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The Mossman and Murray river catchments are on course to meet their reef water quality targets with a new $5.6 million investment announced by Federal Environment Minister Sussan Ley.
‘Mobilising the Murray and Mossman’ will build on previous water quality initiatives supporting farmers with land management practice changes to reduce runoff of nutrients, sediment and pesticides. The new project will focus on helping sugarcane growers to minimise the loss of excess nutrients by matching fertiliser applications to crop requirements.
Stewart Christie, CEO at Terrain NRM, welcomed the additional investment and said the project was targeting win-win solutions for farming businesses and water quality.
“These catchments have already made really good progress towards the current catchment targets within Australia’s Reef 2050 Plan, with farmers adopting best management practices for water quality and implementing a variety of changes,” he said.
“This initiative is a boost to help reach targets, in both water quality and productivity.”
Funded by the Australian Government’s Reef Trust, the project is being delivered by Terrain NRM, Mossman Agricultural Services and Canegrowers Tully. Agricultural extension officers and agribusiness providers will work with cane farmers to identify factors inhibiting the uptake of fertiliser by plants.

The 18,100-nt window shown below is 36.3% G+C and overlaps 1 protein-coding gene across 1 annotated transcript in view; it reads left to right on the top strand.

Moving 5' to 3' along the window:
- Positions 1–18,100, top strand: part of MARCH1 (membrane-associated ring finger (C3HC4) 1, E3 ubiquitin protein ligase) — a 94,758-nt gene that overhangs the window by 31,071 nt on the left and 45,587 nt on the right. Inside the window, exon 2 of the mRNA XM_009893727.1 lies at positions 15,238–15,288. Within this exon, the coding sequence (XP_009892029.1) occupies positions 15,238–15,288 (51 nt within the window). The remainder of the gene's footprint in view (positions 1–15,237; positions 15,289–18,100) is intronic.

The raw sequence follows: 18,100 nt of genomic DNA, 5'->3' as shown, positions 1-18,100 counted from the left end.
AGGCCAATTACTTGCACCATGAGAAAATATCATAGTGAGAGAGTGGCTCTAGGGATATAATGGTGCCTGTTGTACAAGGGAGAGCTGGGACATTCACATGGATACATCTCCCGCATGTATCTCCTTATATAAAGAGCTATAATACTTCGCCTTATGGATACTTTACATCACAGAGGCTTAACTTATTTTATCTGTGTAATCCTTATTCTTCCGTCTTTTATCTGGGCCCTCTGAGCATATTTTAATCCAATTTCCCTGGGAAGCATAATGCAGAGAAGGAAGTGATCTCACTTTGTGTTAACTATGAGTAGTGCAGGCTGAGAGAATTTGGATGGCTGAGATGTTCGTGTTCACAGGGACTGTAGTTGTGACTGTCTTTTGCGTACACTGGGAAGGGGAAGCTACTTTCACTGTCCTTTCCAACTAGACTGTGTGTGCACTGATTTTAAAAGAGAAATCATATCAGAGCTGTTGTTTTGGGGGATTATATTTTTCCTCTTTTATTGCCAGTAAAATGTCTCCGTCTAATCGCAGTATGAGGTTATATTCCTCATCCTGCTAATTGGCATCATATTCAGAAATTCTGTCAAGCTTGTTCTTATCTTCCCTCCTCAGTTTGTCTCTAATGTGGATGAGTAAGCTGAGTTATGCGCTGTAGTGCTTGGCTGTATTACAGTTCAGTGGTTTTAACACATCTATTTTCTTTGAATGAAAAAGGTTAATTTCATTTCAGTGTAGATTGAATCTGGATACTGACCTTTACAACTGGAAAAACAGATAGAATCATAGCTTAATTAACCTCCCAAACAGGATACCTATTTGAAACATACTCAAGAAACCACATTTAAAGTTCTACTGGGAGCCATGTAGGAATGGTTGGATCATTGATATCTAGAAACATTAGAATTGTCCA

Peter Lucy, Manager at Canegrowers Tully, said constraints included compacted soils, sandy soils, weeds and poor drainage.
“The more we can help farmers address these constraints to their crop yields, the more we can prevent excess fertiliser losses running off into waterways,” he said. “The solution is different for every farm so it’s important to provide one-on-one support to farmers to identify and address their individual crop constraints.
“The Tully Extension Network has been providing extension support to sugarcane growers for several years now and this project will help us to continue supporting growers to refine their land management practices.”
Rebecca McHardie, Agronomist at Mossman Agricultural, said the biggest and most widespread limitation for cane productivity in the Mossman district was Ratoon Stunting Disease (RSD), a bacterial disease.
“One of our main focuses will be cleaning up RSD in our district to improve yields, which will have a knock-on effect on water quality,’’ she said. “We plan to tie this in with whole-farm planning and a focus on soil health and fallow management.”
Mr Christie said the key to the success of reef water quality programs was finding solutions that benefitted farmers as well as the reef.
“The scale of work going on across our region to improve water quality flowing to the Great Barrier Reef is phenomenal and the latest Report Cards are showing positive results,” he said.
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